Executive Director's Labor Day Message
As our country heads into the Labor Day weekend, we hope our members enjoy the unofficial end of summer, and I want to express sincere thanks for all you do for the citizens of Texas. This has been a challenging year – together we are facing social unrest, economic strife and a pandemic that has tested the resolve of our community both personally and professionally. Today, sitting in the midst of an exceptional hurricane season, we want to share with you this brief reminder about the ongoing hurricane season and our members' role in protecting Texas.
The recent hurricanes have reminded us of the importance of the Texas property and casualty industry and the support its provides for our policyholders. Fortunately, the Texas coast has evaded the brunt of two hurricanes, Hanna and Laura, and experienced a near miss with Hurricane Marco. However, this is not the time for complacency or to assume our hurricane risk is over. Texas consistently ranks in the top three or four in the nation for almost all types of severe weather losses, and we are entering the peak of hurricane season which lasts until November.
We hope that we do not experience a major hurricane this year, but we also know coastal residents, businesses, local leaders, and the insurance industry must remain vigilant and ready to respond to the next storm. Readiness means, in part, making sure the private market and the coastal "insurer of last resort," the Texas Windstorm Insurance Association (TWIA), have the financial resources to help Texans recover and rebuild.
Texas insurers write the majority of wind coverage along the Texas coast, along with auto, homeowners, and commercial for non-wind related losses, and thankfully are well positioned financially and ready to respond after catastrophic weather events. The private market understands the importance of protecting Texans, our coastal residents and the economic viability of this state, and has steadily increased coastal wind writing to nearly 60% of total wind premium along the coast. In addition, the industry has $1 billion committed to pay TWIA covered losses in the event of a major storm. For example, after Hurricane Harvey in 2017, the industry paid a total of $372 million in assessments to pay TWIA policyholder losses.
TWIA is intended to provide wind and hail insurance coverage for those who can't obtain coverage in the private market. Thanks to increased private market writings, TWIA’s share of coastal wind coverage has steadily declined, and contrary to what some have proposed, reduced TWIA writings is actually a step in the right direction. Nonetheless, it is very important for TWIA to be financially sound and ready to respond in the event of a storm.
As members of TWIA, the insurance industry has championed sound financial decisions and adherence to insurance principles for TWIA. Further, given the industry’s $1 billion commitment, companies are keenly interested in TWIA’s financial fortunes. Unfortunately, given TWIA’s current finances, a serious storm or even a series of smaller storms would deplete TWIA’s available premiums and reserves, Catastrophe Reserve Trust Fund (CRTF), and throw TWIA into a situation where more bonds/debt are needed to fund the payment of losses. TWIA already pays $24.1 million to service their existing debt from past storms. For some context, TWIA’s Hurricane Harvey losses were $1.7 billion; by comparison industry losses were $7 billion for auto, residential and commercial losses. A similar storm today would require TWIA to issue bonds totaling approximately $750 million, adding debt to repaid over a 10 year period! Even a smaller storm, comparable to the $250 million in TWIA losses from the 2016 hail storm, would be detrimental to its financial health.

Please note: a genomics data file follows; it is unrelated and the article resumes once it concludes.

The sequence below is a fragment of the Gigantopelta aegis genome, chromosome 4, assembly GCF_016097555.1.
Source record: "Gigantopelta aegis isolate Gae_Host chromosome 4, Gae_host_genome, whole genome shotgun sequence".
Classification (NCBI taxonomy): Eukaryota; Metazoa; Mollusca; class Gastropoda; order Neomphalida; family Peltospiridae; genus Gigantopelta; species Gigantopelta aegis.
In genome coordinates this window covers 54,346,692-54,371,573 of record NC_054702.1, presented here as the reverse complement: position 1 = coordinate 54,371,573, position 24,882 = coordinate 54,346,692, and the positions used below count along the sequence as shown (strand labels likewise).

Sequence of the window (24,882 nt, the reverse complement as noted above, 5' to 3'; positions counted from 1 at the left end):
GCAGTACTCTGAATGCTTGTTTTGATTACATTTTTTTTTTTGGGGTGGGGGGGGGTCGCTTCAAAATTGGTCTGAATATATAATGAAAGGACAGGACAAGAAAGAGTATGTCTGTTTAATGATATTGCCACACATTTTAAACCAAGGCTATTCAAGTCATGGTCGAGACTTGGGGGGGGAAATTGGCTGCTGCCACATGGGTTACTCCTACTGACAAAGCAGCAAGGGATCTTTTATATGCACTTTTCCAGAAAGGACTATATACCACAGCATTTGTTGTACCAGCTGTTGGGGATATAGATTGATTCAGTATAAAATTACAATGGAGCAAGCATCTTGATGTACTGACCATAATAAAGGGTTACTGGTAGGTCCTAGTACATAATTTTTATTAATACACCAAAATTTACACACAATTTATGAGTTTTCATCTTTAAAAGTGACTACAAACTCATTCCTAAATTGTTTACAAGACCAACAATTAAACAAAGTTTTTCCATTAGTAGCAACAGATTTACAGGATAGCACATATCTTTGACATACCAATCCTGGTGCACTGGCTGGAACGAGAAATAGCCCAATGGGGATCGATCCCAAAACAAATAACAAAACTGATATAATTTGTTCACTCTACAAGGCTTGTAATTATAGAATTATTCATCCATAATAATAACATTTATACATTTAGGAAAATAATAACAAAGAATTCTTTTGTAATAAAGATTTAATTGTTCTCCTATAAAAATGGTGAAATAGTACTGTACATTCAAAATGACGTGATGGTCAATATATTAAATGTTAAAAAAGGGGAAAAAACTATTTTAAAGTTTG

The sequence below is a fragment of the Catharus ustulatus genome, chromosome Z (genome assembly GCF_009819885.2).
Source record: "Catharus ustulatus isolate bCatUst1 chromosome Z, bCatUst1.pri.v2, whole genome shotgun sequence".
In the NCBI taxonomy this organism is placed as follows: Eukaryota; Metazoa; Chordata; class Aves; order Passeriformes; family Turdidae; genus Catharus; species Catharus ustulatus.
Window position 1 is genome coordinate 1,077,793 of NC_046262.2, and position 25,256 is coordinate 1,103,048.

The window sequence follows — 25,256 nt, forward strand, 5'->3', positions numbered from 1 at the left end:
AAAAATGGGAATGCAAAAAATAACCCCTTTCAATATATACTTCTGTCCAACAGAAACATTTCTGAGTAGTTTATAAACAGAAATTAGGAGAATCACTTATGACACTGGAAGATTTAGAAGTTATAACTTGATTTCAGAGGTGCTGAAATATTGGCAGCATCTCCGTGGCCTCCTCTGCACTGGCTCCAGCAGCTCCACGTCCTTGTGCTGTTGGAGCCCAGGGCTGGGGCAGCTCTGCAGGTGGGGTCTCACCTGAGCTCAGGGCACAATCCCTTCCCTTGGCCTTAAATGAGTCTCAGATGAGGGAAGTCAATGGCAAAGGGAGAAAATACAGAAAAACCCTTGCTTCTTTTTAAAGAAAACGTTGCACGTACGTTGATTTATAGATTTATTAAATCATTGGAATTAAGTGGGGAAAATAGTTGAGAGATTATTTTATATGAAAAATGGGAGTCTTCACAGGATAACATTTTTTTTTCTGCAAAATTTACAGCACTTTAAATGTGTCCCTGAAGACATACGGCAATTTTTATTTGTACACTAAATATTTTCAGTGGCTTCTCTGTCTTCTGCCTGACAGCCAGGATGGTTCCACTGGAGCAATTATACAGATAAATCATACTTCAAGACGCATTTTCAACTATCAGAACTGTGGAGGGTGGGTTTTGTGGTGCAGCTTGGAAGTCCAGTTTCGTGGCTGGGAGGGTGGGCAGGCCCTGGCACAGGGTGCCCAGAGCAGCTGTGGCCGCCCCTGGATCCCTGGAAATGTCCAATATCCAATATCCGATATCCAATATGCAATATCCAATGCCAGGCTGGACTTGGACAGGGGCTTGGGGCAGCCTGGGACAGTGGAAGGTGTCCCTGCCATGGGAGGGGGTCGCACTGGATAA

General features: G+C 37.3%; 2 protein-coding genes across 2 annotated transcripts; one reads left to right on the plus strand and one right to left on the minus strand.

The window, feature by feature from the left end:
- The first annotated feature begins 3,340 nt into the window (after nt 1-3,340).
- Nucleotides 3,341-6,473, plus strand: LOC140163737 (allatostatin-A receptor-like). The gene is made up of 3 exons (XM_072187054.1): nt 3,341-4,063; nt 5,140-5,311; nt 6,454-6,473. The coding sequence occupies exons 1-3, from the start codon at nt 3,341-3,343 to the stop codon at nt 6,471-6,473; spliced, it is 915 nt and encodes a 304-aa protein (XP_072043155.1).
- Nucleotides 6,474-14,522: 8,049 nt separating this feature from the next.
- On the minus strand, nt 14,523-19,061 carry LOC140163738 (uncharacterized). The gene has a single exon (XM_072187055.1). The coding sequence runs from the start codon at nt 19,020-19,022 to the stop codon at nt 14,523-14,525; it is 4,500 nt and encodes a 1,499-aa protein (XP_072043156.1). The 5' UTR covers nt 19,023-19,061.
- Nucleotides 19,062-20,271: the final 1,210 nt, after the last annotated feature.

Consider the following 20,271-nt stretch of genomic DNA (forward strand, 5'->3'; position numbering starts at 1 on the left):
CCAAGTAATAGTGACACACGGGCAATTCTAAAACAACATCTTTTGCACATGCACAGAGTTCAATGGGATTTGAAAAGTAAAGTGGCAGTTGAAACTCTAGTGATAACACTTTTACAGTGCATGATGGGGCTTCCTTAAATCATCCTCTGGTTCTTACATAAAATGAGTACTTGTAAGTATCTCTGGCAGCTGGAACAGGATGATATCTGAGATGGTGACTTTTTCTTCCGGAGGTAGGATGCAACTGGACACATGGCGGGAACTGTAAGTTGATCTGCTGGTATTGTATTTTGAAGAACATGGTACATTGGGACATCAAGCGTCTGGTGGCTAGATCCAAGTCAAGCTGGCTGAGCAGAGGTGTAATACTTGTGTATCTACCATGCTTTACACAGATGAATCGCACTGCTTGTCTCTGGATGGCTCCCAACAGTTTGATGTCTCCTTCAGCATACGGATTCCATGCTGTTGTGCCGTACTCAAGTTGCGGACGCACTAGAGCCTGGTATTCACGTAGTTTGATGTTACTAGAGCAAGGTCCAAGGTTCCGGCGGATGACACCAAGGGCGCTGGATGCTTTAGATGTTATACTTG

The larger issue is TWIA’s current funding structure, based in part on selling bonds to pay losses, combined with a shrinking premium base, has resulted in approximately 70% of TWIA's annual premium revenue going to pay administrative costs, repayment of debt from catastrophe bonds, agent commissions, reinsurance, and other expenses, leaving only 30% left to pay claims and build up the CRTF. For 2020, TWIA will collect an estimated $350 million in premiums, leaving roughly $105 million for losses, with a CRTF balance of $177 million as of June 30, 2020.
We need to keep an eye on the Gulf and hope no major storms hit the Texas coast this season. At the same time, we need serious discussion on how TWIA should be funded to help protect policyholders who have to obtain coverage through the insurer of last resort. The current funding structure is risky and debt laden and not sustainable long-term. It also impacts Texas insurers who have to be ready to pay up to $1 billion for TWIA losses, in addition to their own losses, after a hurricane.
As the TWIA board and eventually the Texas legislature considers the future of TWIA, the property and casualty industry also has to pay attention to the larger question, how best to fund the insurer of last resort for the affected coastal counties and maintain a sustainable choice for those who cannot find coverage in the private market.
Thank you for your continued support. May you and yours remain safe.
Albert Betts Jr.